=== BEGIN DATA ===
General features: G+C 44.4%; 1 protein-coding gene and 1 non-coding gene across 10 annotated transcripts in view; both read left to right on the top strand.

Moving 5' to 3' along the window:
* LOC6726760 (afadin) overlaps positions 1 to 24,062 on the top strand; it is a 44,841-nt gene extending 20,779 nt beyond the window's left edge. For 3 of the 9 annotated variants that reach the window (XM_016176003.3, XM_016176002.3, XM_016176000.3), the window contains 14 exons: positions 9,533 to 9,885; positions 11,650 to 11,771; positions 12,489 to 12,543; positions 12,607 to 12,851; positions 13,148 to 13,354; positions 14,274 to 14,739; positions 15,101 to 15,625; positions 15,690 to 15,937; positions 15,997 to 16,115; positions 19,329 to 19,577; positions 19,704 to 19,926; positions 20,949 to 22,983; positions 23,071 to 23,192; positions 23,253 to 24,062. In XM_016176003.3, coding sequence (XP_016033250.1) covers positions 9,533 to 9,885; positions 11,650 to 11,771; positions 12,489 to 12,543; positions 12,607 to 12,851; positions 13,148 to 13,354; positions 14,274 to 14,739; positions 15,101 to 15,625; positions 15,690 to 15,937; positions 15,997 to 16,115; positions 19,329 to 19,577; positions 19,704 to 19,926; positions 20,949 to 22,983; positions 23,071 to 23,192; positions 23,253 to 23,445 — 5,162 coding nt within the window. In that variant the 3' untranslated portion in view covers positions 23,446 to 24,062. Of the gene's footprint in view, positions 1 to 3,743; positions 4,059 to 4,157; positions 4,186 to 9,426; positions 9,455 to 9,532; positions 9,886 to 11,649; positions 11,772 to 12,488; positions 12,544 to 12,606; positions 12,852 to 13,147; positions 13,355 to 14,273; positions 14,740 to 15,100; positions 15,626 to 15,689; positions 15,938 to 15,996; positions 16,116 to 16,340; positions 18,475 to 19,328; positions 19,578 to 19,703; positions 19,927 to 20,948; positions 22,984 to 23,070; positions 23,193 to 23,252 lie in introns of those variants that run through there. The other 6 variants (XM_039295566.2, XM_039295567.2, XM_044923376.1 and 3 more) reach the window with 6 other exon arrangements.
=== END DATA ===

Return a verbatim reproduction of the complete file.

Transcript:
General features: G+C 44.4%; 1 protein-coding gene and 1 non-coding gene across 10 annotated transcripts in view; both read left to right on the top strand.

Moving 5' to 3' along the window:
* LOC6726760 (afadin) overlaps positions 1 to 24,062 on the top strand; it is a 44,841-nt gene extending 20,779 nt beyond the window's left edge. For 3 of the 9 annotated variants that reach the window (XM_016176003.3, XM_016176002.3, XM_016176000.3), the window contains 14 exons: positions 9,533 to 9,885; positions 11,650 to 11,771; positions 12,489 to 12,543; positions 12,607 to 12,851; positions 13,148 to 13,354; positions 14,274 to 14,739; positions 15,101 to 15,625; positions 15,690 to 15,937; positions 15,997 to 16,115; positions 19,329 to 19,577; positions 19,704 to 19,926; positions 20,949 to 22,983; positions 23,071 to 23,192; positions 23,253 to 24,062. In XM_016176003.3, coding sequence (XP_016033250.1) covers positions 9,533 to 9,885; positions 11,650 to 11,771; positions 12,489 to 12,543; positions 12,607 to 12,851; positions 13,148 to 13,354; positions 14,274 to 14,739; positions 15,101 to 15,625; positions 15,690 to 15,937; positions 15,997 to 16,115; positions 19,329 to 19,577; positions 19,704 to 19,926; positions 20,949 to 22,983; positions 23,071 to 23,192; positions 23,253 to 23,445 — 5,162 coding nt within the window. In that variant the 3' untranslated portion in view covers positions 23,446 to 24,062. Of the gene's footprint in view, positions 1 to 3,743; positions 4,059 to 4,157; positions 4,186 to 9,426; positions 9,455 to 9,532; positions 9,886 to 11,649; positions 11,772 to 12,488; positions 12,544 to 12,606; positions 12,852 to 13,147; positions 13,355 to 14,273; positions 14,740 to 15,100; positions 15,626 to 15,689; positions 15,938 to 15,996; positions 16,116 to 16,340; positions 18,475 to 19,328; positions 19,578 to 19,703; positions 19,927 to 20,948; positions 22,984 to 23,070; positions 23,193 to 23,252 lie in introns of those variants that run through there. The other 6 variants (XM_039295566.2, XM_039295567.2, XM_044923376.1 and 3 more) reach the window with 6 other exon arrangements.